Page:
After Burra worked for Gaetz, he did communications clean-up duty for Carl Paladino, the Republican from western New York who praised Adolf Hitler. (Paladino had said: “I guess that’s the kind of leader we need today. We need somebody inspirational. We need somebody that is a doer.”) “I controlled the message,” says Burra. “I’m just very good at dealing with people and getting them to feel what I wanted them to say is actually what they wanted to say the whole time.” He adds that, “Look, I understood what he was trying to say. You’re looking for leaders who actually make you feel something.” But … it’s Hitler. “I would not have used Hitler,” he allows. “I would not. That’s Carl. He just says some things sometimes. Look, Buffalo’s very different from the cold world of New York and D.C. He doesn’t understand the way these people in these circles are going to take his comments.”
After Paladino, it was onto Santos. “George has been a good friend of mine and good friend of the club for a long time already,” says Burra. “He’s just a nice guy, very funny, really smart, easily likable. His check always cleared with the club, so we’re just like, He’s fine. Then he wins the seat and we’re like, Oh, we were with him since day one. Days later, the article drops. I’m like, Huh. This is all interesting.” Burra is such a scandal addict that he only signed up to work for Santos after he was exposed as a fraud. (His official start date was January 12.)
…Santos, who seemed to have trouble paying his rent, suddenly had a great deal of mysterious money on hand, which he spent in all manner of possibly sketchy ways. The local media didn’t do much digging until after the election when the Times pulled one string and it turned out the congressman had no clothes. Burra chalks it up to Democrats being sore losers. “Essentially, the Democrats got caught with their pants down, and now they’re trying to cover that up with all of this firestorm.”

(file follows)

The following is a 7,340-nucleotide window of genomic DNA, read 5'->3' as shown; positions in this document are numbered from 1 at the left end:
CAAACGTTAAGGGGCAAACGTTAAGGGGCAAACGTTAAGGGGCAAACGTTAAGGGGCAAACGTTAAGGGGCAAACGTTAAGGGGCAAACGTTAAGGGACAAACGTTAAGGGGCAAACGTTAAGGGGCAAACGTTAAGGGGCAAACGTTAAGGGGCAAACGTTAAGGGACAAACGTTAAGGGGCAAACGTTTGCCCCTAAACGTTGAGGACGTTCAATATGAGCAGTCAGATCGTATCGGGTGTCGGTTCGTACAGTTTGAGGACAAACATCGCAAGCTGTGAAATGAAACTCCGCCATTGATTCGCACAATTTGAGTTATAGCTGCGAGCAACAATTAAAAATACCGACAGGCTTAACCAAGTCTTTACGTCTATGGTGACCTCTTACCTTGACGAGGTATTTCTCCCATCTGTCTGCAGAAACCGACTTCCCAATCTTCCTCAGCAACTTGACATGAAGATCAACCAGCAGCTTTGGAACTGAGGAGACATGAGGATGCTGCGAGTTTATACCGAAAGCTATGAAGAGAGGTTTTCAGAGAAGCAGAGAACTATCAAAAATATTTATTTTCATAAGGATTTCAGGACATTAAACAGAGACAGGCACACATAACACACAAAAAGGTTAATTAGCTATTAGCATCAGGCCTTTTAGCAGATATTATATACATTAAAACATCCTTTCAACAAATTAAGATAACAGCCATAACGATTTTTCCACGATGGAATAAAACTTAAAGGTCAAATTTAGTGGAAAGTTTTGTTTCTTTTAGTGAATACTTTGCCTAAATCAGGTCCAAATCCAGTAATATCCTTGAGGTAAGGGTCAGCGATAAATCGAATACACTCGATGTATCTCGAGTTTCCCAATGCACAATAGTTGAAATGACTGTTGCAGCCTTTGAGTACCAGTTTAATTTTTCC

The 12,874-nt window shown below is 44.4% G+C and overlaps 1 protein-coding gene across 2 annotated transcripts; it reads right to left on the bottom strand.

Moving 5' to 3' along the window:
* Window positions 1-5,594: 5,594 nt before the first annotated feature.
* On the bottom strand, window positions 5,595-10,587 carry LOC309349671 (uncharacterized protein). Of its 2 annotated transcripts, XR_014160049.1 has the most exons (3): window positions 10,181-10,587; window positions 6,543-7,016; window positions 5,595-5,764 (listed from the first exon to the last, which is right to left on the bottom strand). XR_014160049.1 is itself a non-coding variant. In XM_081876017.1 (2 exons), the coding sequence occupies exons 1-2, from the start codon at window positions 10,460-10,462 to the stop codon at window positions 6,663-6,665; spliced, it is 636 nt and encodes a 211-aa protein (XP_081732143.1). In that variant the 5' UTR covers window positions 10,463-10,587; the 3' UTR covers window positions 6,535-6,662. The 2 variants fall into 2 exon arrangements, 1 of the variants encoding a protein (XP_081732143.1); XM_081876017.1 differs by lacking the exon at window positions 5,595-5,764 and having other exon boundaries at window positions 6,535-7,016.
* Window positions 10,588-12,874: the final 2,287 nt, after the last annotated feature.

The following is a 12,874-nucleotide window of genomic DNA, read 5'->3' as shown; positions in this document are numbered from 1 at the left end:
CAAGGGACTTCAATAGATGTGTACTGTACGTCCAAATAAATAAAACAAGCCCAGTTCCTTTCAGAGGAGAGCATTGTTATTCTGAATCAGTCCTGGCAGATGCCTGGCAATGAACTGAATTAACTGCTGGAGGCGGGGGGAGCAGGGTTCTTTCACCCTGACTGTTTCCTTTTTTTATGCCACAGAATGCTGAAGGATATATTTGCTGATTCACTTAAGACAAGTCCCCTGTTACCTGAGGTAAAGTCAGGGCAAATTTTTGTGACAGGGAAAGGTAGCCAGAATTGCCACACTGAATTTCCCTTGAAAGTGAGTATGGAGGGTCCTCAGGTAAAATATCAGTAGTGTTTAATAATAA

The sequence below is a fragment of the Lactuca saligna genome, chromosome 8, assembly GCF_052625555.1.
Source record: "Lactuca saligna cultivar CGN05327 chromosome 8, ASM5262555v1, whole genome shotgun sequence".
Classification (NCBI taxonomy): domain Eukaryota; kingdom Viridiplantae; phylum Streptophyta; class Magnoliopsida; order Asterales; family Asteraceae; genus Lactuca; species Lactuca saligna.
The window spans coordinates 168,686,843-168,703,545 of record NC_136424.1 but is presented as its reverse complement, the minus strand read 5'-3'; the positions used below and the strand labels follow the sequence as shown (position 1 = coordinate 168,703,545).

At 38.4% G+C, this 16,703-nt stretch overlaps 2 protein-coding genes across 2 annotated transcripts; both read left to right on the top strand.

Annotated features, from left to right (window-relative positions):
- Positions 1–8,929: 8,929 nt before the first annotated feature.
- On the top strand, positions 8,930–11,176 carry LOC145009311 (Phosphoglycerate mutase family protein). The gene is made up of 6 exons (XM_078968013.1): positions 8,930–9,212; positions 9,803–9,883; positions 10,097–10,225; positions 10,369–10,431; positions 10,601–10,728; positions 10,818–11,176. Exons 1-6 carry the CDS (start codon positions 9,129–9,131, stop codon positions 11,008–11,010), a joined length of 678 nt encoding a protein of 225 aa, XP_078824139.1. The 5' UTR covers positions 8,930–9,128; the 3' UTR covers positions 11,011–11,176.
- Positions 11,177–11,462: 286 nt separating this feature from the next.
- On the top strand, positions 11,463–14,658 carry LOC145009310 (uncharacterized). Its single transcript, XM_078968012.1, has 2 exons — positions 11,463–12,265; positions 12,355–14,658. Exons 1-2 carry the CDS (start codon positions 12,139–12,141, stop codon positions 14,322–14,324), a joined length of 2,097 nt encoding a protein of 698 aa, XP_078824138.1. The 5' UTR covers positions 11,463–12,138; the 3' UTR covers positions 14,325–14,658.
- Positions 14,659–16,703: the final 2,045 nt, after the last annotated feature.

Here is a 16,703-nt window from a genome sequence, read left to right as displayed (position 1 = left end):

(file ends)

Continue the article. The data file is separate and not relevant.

…[A] strategy is developing for Santos to not only survive this, but, just possibly, emerge a hero, or perhaps mascot, of the MAGA movement, all his troubles brought on by the hypocritical smug Democrat haters and their elite media lapdogs. Burra says now he’s guiding Santos on the way forward: “How do you play the McCarthy relationship? How do you play the Gaetz relationship? How do you get legislation and votes and exposure as a real legislator right now?” He adds that “the ultimate question now is, ‘Who is George Santos?’ The legislation is going to answer that.” Attaching Santos to any ultraconservative bill will guarantee exposure: He just co-sponsored a resolution to make the AR-15 the national gun. “The media is going nuts about that,” says Burra happily. “All he did was sponsor it. If you listen to the media, you would’ve thought that he’s the one who proposed it. His superpower now uncovered is the coveted co-sponsorship.”
This seems an idiotic plan if he cares about getting his boss reelected, since Santos’ district, which encompasses parts of Queens, isn’t all that red. “That’s not necessarily true,” says Burra. “There’s a stark contrast in the district between the North Shore and Massapequa, and the southern parts with blue-collar working-class types. Those folks love the AR-15 sign-on.” But according to a recent poll, 78 percent of Santos’s constituents want him out. “Polls are nonsense,” says Burra with a wave of his hand.
What Santos and Burra represent, and what their little posse has done with the Young Republicans group, has horrified decent-minded New York Republicans and the moderates they need to win races. I read him the lead of Peggy Noonan’s recent column in which she calls Santos “a daily insult to the American people and a taunt.”
“Who cares?” he laughs. “They don’t care about us. They’re not listening to us.” What about that moment in the House chamber during the State of the Union when Mitt Romney collided with Santos and told him, “You don’t belong here”?